Critical skill set for leading change: Urgency, communication, and project leadership

I am well into the third decade of my career and as I look back on the roles that I held I see a common theme; the roles have required me to be an agent of change. My jobs have been either doing a “new thing” from scratch (new product launch, new department creation, new grant implementation, new research to perform) or “fixing a thing” that is broken (a department, a process, a system, or communications). Whether I was doing a “new thing” or “fixing a broken thing” along the way, I became a confident “leader of change” because the skill was germane to success in my career.

Every leader should have the ability to lead change (and do it well) because the only constant…is change. Both the number of changes we are experiencing in business and the pace at which the changes are happening are only going to increase. It can be argued that in today’s world, a leader is defined by how well they lead change. If we, as leaders, are developing up-and-coming leaders, let’s make sure to focus on this important skill – leading and influencing change in our organization.

If someone asked me how they could get better at leading change I would give them the advice that I learned from experience (AKA School of Hard Knocks) but that I wish I had received as development advice earlier in my career.

  1. Develop a Sense of Urgency

What I do NOT mean by this is rushing around like a chicken without a head. A sense of urgency is a disposition in an individual and in an organization, it is the culture. It is acting promptly and with the intention to make the next thing happen efficiently and effectively. It is about using positive momentum and a proactive mindset. It is about knowing the goal and respecting the timeline. It is about being nimble and agile. Without a sense of urgency, change cannot happen.

In this context, the opposite of urgency is not being slow, it is being complacent. Complacency is a business killer because it sends your high performers looking for a new gig, they do not want to work for complacent leaders.

  1. Communicate! Communicate! Communicate!

Communicate the changes from the top. Communicate the changes from the middle. Have peers at all levels discuss the changes. Choose staff members on the front lines to be your “champions of change”. Be loud in your communication, meaning use multiple channels (email, Teams, voicemail, meetings, the Intranet, even snail mail if the change is big enough), and message the change multiple times. People are distracted and the world is loud and shiny so when you think you have communicated it enough…you have not…do it some more!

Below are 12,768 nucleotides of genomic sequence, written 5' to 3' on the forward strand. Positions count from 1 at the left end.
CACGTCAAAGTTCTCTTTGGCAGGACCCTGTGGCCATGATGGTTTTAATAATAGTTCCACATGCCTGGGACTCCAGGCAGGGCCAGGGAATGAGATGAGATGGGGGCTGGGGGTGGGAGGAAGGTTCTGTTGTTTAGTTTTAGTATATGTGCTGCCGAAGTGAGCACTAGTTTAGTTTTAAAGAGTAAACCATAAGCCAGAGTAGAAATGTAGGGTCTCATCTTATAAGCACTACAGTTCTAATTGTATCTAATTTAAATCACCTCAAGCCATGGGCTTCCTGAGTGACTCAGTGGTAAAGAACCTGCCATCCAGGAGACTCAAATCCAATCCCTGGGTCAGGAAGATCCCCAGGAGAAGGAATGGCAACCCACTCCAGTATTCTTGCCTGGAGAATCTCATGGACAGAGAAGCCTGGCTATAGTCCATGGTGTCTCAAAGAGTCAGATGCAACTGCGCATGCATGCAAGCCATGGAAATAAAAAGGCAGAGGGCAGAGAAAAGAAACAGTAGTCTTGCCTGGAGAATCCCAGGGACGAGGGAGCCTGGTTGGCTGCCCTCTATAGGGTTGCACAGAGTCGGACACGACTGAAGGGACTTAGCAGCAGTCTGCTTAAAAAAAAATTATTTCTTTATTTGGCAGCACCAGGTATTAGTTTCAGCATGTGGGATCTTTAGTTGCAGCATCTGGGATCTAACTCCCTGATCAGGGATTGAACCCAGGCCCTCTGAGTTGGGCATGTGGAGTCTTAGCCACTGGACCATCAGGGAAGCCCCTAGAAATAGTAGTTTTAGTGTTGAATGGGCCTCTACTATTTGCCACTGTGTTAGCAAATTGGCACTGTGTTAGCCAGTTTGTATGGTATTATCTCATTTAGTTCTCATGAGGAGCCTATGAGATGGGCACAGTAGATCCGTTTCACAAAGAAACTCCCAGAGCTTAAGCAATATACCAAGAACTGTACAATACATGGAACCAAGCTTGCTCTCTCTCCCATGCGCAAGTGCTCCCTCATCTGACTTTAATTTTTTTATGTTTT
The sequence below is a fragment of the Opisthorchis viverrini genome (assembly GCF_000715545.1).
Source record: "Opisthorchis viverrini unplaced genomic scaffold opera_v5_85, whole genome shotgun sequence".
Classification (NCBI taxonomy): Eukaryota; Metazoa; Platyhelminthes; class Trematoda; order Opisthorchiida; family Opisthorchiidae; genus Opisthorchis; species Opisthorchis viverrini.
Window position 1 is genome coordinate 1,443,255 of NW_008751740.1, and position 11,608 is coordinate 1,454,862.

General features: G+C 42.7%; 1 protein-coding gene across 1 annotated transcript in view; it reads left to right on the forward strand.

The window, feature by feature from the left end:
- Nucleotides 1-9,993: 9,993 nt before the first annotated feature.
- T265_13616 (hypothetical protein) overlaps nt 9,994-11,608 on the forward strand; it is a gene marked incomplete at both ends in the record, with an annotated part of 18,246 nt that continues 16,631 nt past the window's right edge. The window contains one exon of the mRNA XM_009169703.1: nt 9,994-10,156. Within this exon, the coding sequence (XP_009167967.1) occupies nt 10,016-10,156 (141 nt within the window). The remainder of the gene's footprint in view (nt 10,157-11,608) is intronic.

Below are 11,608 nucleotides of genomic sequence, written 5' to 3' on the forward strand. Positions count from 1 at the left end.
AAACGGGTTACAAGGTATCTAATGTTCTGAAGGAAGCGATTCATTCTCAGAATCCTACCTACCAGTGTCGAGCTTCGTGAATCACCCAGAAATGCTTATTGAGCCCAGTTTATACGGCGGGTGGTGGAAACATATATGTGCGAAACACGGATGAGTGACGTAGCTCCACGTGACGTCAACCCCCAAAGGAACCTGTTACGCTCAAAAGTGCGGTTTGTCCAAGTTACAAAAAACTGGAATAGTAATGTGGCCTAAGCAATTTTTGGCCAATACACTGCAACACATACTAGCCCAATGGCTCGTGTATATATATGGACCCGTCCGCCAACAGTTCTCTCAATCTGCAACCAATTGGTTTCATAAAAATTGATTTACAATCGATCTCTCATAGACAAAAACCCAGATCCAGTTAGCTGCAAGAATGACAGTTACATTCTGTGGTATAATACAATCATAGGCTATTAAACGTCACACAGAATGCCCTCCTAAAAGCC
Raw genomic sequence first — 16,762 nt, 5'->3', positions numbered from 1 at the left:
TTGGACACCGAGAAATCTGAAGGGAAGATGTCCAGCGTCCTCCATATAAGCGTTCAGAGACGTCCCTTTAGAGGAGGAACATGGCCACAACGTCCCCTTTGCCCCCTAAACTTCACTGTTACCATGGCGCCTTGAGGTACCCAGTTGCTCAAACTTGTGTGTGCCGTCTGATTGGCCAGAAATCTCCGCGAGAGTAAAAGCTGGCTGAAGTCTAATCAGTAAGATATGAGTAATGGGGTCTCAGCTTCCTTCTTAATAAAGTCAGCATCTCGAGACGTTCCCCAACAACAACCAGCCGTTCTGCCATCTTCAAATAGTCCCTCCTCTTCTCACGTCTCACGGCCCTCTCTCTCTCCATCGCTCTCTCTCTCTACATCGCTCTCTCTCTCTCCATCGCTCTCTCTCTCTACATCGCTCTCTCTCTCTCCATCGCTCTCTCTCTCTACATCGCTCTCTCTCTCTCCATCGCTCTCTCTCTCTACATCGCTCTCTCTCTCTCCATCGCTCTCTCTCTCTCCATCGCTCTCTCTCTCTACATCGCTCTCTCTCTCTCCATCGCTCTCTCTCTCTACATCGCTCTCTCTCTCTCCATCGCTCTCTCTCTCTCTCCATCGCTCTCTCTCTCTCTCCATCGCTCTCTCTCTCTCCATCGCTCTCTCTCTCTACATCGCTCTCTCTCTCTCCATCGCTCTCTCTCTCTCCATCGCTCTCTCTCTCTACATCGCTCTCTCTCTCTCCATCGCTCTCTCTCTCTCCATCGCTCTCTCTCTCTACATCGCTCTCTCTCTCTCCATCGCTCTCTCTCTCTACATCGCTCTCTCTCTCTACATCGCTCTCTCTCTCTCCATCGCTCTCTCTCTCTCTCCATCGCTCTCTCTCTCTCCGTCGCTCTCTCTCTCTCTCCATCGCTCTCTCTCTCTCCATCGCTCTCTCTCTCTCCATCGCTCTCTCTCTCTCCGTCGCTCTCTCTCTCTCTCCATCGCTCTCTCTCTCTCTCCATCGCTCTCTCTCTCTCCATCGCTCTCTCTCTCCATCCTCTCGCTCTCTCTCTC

Check for understanding. Communication has multiple parts: source, message, channel, receiver, feedback, environment, context, and interference. After you (the source) have communicated (the message), through multiple methods (channels), you need to gather feedback from the receiver to ensure the message was received. I like calling a couple of people on the frontline and asking them to explain the new program to me, I ask the leaders to “pitch” the new program to me to check for understanding. Formal learning checks (quizzes) can also work to check the learner’s understanding of technical products and programs. There have been times I crafted an email outlining the new process, to me it was crystal clear, but to the staff, it was not. Having a couple of “beta readers” in different roles read it before sending it out, makes all the difference. They have pointed out ways to make the communication piece more relevant, ways to use examples from their job to make the point stronger, and they have also provided a point of view on the interpretation of the message.

  1. Project Leadership

There is nothing worse than coming to a meeting and the project leader asking, “So where did we leave off last time?” We are too busy to have unproductive meetings. Meetings should have agendas. Agendas should be followed. Action Items should be noted (with deadlines) in the minutes/project plan update and assigned to a specific person. Action Items then become a point of accountability in the next meeting.

Think about your last five project meetings, did each one “move the ball down the field”? Is the leader on top of the project? Is the team engaged? Did the team meet the deadlines? I would say that mastering the skill of project management is critical to leading change. If you cannot lead the project yourself, choose a strong project leader to work with you. Without organization and accountability, change cannot happen.

I have absolutely loved my career of leading change. It has been an exciting one – seeing new products launched, new programs designed, departments revamped, processes re-mapped, new departments started, new teams created, and new partnerships formed. I am so grateful that my path has taught me to lead change. Complacency is a kryptonite to any organization. Our superpowers need to include a sense of urgency, communication, and strong project leadership.

Cynthia Campbell

Cynthia Campbell

Cynthia is a Credit Union Development Educator (CUDE), she holds a BS in Business Administration and an MBA from Elmhurst College in Illinois, and a master’s degree in Adult ... Web: Details